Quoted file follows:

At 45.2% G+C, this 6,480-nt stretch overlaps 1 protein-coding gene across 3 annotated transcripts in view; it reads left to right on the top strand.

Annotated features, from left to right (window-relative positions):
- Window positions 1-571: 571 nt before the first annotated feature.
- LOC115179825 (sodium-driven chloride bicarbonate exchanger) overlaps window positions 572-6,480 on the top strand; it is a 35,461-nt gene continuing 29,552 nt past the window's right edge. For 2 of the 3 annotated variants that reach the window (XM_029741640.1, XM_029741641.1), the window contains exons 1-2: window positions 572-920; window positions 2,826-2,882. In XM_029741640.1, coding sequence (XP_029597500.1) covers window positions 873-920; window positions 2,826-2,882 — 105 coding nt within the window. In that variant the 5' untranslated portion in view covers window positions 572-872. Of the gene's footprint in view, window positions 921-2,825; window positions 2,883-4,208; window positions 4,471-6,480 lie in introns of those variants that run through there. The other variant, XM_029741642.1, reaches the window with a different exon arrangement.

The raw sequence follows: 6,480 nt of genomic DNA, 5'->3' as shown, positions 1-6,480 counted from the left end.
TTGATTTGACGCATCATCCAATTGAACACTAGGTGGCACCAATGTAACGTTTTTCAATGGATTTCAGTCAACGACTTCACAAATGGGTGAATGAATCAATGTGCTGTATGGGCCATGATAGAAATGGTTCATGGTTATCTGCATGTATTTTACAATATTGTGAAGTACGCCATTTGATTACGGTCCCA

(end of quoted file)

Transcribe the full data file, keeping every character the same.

At 45.2% G+C, this 6,480-nt stretch overlaps 1 protein-coding gene across 3 annotated transcripts in view; it reads left to right on the top strand.

Annotated features, from left to right (window-relative positions):
- Window positions 1-571: 571 nt before the first annotated feature.
- LOC115179825 (sodium-driven chloride bicarbonate exchanger) overlaps window positions 572-6,480 on the top strand; it is a 35,461-nt gene continuing 29,552 nt past the window's right edge. For 2 of the 3 annotated variants that reach the window (XM_029741640.1, XM_029741641.1), the window contains exons 1-2: window positions 572-920; window positions 2,826-2,882. In XM_029741640.1, coding sequence (XP_029597500.1) covers window positions 873-920; window positions 2,826-2,882 — 105 coding nt within the window. In that variant the 5' untranslated portion in view covers window positions 572-872. Of the gene's footprint in view, window positions 921-2,825; window positions 2,883-4,208; window positions 4,471-6,480 lie in introns of those variants that run through there. The other variant, XM_029741642.1, reaches the window with a different exon arrangement.

The raw sequence follows: 6,480 nt of genomic DNA, 5'->3' as shown, positions 1-6,480 counted from the left end.
TTGATTTGACGCATCATCCAATTGAACACTAGGTGGCACCAATGTAACGTTTTTCAATGGATTTCAGTCAACGACTTCACAAATGGGTGAATGAATCAATGTGCTGTATGGGCCATGATAGAAATGGTTCATGGTTATCTGCATGTATTTTACAATATTGTGAAGTACGCCATTTGATTACGGTCCCA